Cervical cancer survivor urges women to get their smear tests | News

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Cervical cancer survivor urges women to get their smear tests

Lucy Dodds cervical cancer patient

“I know it is uncomfortable and can be embarrassing, but it is five minutes of discomfort versus potentially dying – what would you choose?”

Cervical cancer survivor and Royal Surrey patient, Lucy Dodds, urges women not to ignore vital smear test invites, as she shares her cervical cancer story to mark Cervical Screening Awareness Week.

Cervical cancer is one of the most preventable types of cancer, yet in England two people lose their lives from it every day. Regular screening can detect early changes in the cervix that lead to cancer. Cervical Screening Awareness Week takes place this week (20-26 June) to raise awareness of cervical screening.

Mother-of-two Lucy, 49, was diagnosed with cervical cancer four years ago after a routine smear test picked up abnormal cells. She said: “After my smear test had found abnormal cells I was sent to St Peter’s Hospital for a colposcopy and a biopsy. Within a week I received a call from a Macmillan Nurse with a cancer diagnosis. I knew cancer was a risk and had prepared myself, but I still felt like my world had fallen apart. The nurse was extremely reassuring and explained that the cancer was in the very early stages. I felt like I was in good hands.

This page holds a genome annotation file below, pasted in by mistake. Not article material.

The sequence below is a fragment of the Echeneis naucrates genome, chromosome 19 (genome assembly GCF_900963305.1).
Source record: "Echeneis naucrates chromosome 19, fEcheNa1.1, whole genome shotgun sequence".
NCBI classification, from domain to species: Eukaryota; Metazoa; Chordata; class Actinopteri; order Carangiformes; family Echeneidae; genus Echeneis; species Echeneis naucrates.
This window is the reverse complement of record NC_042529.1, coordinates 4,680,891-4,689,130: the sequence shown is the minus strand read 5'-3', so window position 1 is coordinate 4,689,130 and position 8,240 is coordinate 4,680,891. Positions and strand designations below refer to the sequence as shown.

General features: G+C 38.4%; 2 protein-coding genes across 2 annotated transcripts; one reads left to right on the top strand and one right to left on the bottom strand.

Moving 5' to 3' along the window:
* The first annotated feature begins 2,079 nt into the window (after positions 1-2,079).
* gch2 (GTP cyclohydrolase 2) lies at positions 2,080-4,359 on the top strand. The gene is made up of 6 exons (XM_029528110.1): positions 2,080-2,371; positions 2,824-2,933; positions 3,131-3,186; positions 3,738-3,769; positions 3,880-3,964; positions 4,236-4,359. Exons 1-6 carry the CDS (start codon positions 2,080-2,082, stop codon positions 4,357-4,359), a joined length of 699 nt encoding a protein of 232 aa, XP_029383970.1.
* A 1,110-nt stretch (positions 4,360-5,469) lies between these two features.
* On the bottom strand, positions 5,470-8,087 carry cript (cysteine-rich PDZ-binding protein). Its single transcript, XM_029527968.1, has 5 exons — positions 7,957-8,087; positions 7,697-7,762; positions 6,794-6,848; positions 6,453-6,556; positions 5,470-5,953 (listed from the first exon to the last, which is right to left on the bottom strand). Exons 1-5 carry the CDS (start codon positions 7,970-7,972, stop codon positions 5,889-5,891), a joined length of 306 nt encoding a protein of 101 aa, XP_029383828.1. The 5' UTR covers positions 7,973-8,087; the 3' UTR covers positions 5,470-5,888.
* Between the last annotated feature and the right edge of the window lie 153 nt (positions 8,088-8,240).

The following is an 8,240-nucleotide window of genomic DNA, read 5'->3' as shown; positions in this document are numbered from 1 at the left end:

“The day after my diagnosis was my birthday and my parents were coming to visit me. The worst part of my whole cancer journey was seeing their faces crumble when I told them I had cancer.”

Within a week of her diagnosis, Lucy had undergone a PET scan, an MRI and had an appointment with a consultant to plan the next steps. Her care was transferred to Dr Simon Butler-Emmanuel at Royal Surrey NHS Foundation Trust who performed a keyhole operation called a radical hysterectomy, where the ovaries, uterus, cervix, fallopian tubes and nearby tissue are removed.

“Dr Simon Butler-Emmanuel and the team were fantastic. They were so reassuring every time I met them. I feel very strongly that I owe my life to them.”

Lucy has been given the all-clear so far, but still goes back to hospital for an annual check-up. She urges women to go for their routine smear tests: “Please get your smear test done. You often don’t get symptoms of cervical cancer until it’s advanced and that’s why it’s really important that you get regularly tested.

“I know it is uncomfortable and can be embarrassing, but it is five minutes of discomfort versus potentially dying – what would you choose?”

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